The monsters have become our saviors because the humans around us are letting us down. What does it say about a society who values the dead like that? What does it say for our children, that the fascination for fanged-death has become a literal phenomenon...not just in the States either, but all over the globe?
Tonight's episode of Supernatural addressed just that question. Because in real life, those vampy chat rooms where you pretend to be a bloodsucker to meet others like you is nothing more than a playground for pedophilic-freaks. The dangerous looking boy who's tall, dark and brooding isn't Edward Cullen--he's your future stalker who will hurt you, maybe even kill you according to recent Department of Justice statistics.
"But it's all in good fun," you might say--except when it's not. Like when you have to hide out in a friend's closet because your stalker followed your car and is now banging down the door, screaming he's going to kill you--the very same guy who took you to a nice dinner, sent you a dozen roses, and kissed you tenderly just a few days before--is now a psychotic nightmare who won't leave you alone...until you're dead, or he is. Think I'm kidding? Think I'm some removed writer/professor whose middle-class life has sheltered her from that sort of thing? Think again.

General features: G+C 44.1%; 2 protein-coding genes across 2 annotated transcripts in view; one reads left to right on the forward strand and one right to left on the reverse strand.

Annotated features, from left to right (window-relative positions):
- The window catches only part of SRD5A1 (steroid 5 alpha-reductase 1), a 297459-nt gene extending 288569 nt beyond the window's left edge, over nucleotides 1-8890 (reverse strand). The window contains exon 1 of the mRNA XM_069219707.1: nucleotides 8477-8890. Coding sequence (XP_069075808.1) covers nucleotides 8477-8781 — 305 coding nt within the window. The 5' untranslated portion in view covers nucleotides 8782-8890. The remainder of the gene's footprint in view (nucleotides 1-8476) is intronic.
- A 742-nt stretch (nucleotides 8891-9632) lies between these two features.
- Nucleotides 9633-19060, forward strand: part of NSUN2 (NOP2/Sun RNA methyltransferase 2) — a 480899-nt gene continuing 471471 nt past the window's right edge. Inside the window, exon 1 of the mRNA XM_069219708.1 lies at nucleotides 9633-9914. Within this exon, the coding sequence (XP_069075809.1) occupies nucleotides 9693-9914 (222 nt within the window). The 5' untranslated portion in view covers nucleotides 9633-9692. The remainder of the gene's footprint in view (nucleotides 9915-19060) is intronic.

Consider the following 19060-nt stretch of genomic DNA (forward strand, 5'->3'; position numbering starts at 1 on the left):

I was Bella--a smart yet under-confident teen who met an older, good-looking guy who practically sparkled. He said all the right things, did all the right things--even his possessive behavior seemed endearing, until he tried to kill me.
Do you know what it's like to have to fight for your life? If you did, you wouldn't be swayed by Edward Cullen or the other fanged-friendlys pop culture is normalizing in an "I'm okay, you're okay" scenario. There are now degrees of evil. It's okay if you're a murderer if the person you murdered was "bad." It's okay to hurt people as long as you have pure intentions.
I have a secret: IT'S NOT OKAY. EVER.